My father cleared his throat and fixed me with a serious eye.
“Let’s go down to my office,” he said.
I was only 10 years old, but I knew trouble was on its way. Downstairs was Dad’s domain. None of us were expected there, unless we had a load of laundry in our hands. Trouble -- bad trouble -- was coming, and I knew exactly what it looked like.
Dad was going to tell me there was no Santa Claus.
When it came to The Santa Claus Question, I was the local Defender of the Faith. It was November and the other kids in the neighborhood were already whispering among themselves. No way could he do all that stuff in a single night. No way.
They'd huddle up and talk like that outside Fitz's Deli and I'd interrupt and tell them they’d forgotten the first thing about Santa Claus: that he was a magical guy. And magical guys did magical things, like sliding down chimneys all over the world in a single night, getting the correct toys to the kids on his list, steering a sled pulled by flying reindeer. It was magic. It didn’t have to make sense.
Then, if I hadn’t convinced them with that argument, I gave them the one we good Catholic kids could not argue against. Years before, I told them, I’d heard Sister Serena say that of course Santa Claus was real. He was, after all, a saint, and couldn’t saints do anything?
That one always worked.
As I followed my Dad down the basement stairs that day, every muscle and sinew in my skinny body screamed for me to turn back, don’t go down there, you’ll be sorry.
But I followed, an unquestioning son on his way to the gallows.
Dad’s office wasn’t much – a small box carved out of a musty basement by drywall with pasted-on knotty pine veneers. He was a sports reporter for the evening paper who was almost as new at his job as he was at being a father. I was his oldest son, a position of some privilege and a lot of pain, my visit to his office being Exhibit Number One in the latter category.
There was a dry bar in the corner of the office, which was odd because Dad didn’t drink, nor did he and my mother do much entertaining.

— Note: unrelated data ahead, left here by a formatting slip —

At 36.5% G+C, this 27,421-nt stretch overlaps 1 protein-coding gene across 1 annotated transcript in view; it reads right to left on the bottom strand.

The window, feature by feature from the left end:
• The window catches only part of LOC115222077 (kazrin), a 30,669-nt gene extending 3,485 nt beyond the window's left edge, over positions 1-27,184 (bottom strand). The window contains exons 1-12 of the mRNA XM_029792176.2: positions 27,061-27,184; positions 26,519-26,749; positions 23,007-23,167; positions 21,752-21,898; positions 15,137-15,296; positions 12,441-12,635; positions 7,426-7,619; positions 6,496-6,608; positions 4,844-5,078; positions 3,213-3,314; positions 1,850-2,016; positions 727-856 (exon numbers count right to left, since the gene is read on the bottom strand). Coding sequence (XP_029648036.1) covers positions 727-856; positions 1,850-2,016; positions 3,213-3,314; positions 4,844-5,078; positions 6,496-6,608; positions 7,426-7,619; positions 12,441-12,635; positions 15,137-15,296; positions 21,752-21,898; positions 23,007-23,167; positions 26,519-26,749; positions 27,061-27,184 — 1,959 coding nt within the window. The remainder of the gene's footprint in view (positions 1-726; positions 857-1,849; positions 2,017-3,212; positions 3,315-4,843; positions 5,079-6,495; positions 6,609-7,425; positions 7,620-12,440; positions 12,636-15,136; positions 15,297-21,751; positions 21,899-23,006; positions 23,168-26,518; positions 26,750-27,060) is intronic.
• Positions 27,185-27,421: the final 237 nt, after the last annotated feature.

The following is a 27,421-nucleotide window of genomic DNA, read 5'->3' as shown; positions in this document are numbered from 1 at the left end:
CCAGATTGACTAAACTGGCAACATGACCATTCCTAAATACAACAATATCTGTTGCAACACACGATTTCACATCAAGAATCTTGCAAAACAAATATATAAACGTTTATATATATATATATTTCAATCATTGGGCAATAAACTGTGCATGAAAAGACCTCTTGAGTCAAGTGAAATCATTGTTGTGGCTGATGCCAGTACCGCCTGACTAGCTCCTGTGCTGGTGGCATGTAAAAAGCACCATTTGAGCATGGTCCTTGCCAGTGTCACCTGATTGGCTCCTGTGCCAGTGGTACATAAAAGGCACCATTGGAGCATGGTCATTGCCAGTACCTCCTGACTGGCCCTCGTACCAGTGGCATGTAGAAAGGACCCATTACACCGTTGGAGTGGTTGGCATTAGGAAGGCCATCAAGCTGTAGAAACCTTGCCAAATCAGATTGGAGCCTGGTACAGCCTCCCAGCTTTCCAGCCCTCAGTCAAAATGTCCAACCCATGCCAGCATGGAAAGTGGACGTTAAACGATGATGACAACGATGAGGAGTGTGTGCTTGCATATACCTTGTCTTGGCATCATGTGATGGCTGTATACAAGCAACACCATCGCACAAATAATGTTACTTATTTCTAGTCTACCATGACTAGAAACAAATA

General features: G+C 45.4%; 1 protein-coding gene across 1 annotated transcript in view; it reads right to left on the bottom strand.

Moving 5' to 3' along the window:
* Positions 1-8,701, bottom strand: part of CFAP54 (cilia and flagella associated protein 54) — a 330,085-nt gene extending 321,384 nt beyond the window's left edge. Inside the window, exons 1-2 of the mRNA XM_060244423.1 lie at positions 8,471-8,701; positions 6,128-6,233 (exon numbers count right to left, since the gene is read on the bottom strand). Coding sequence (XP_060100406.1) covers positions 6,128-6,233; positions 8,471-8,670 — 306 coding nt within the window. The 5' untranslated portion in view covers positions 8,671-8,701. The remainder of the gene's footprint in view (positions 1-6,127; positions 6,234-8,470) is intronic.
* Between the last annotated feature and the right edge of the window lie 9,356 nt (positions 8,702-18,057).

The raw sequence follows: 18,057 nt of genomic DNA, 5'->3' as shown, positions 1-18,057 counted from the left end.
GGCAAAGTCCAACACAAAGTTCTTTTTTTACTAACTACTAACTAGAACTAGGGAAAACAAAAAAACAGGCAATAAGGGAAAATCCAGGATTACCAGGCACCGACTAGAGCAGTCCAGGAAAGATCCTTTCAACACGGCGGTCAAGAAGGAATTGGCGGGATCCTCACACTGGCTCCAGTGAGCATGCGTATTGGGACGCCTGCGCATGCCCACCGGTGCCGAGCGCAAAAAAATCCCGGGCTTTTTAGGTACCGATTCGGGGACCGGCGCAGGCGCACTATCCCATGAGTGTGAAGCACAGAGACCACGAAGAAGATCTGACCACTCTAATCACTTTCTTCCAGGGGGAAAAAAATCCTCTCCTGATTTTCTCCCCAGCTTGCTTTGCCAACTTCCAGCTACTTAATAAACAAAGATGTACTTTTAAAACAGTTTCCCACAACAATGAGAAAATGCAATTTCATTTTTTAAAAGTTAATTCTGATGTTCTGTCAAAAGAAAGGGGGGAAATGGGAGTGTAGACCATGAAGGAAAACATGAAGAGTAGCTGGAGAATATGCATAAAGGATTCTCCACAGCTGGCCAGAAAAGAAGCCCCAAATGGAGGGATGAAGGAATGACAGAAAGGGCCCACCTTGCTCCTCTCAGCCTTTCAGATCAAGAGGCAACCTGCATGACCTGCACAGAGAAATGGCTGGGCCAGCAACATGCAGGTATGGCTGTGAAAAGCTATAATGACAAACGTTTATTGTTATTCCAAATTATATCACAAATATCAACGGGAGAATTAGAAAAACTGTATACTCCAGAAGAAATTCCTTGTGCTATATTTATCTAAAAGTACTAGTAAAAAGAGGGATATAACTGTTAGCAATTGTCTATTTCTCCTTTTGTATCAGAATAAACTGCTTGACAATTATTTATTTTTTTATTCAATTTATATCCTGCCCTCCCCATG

Dad sat in his creaking wooden office chair and suggested that I sit opposite him on one of the bar stools “like a big boy.”
I wasn’t feeling much like a big boy and I didn’t want to either. Suddenly being a little guy -- a kid – seemed the most important thing in the world. And the most endangered.
Dad took out a Phillies Blunt and fired it up, giving me a chance to imagine one last, golden explanation for all this solemnity: someone in the family had died.
Yes! An aunt. An uncle – of which I had many – must have died and Dad was trying to break the news to me. Maybe one of the scary old aunts I used to only hear about – Auntie Anna or Auntie Nell – maybe one of them had died. I could live with that. Especially if it meant Santa was still alive.
But no. In tones more somber than doddering old Father Geary’s, my Dad began telling me that pretty soon, I was going to be a big boy and there were things I needed to know about that.
I started slowly spinning on the barstool seat, like a five-year-old. Like a kid.
“Jerry, you should know that girls aren’t like boys.”
I stopped spinning ands stared at him. I must have looked at him as if he’d begun speaking in Swahili.
He cleared his throat, drew on his stogie. His eyes moved around the room, as if he were looking for help. He began talking about “holes” and “sticks” and boys and girls and babies.
It was all Swahili to me. I listened, returning to my spinning, keeping quiet when he asked for questions, fearing only that somehow, all this talk about sticks and holes and boys and girls and babies would somehow culminate in a final, fatal Santa Statement.
I remember the thrill I felt when Dad smiled and gave me a hug and said I could go but not before giving me a strange sort of warning: “Don’t tell the other kids.”
I shook my head. No way I'd do that. They’d laugh themselves silly if I repeated what he’d just told me.
I bounded back up the stairs, grabbed my coat off the mudroom rack and ran out the back door, my heart wild with relief.
I stood outside the door on the driveway, staring up in gratitude at the dim November sun. I was a boy re-born. No one was dead, and Santa still lived.
I hadn't a clue what Dad was getting at with his speech, but some part of me knew then, as I know now, that never had a reluctant, well-intentioned and baffled young father given a son a more welcome Christmas present.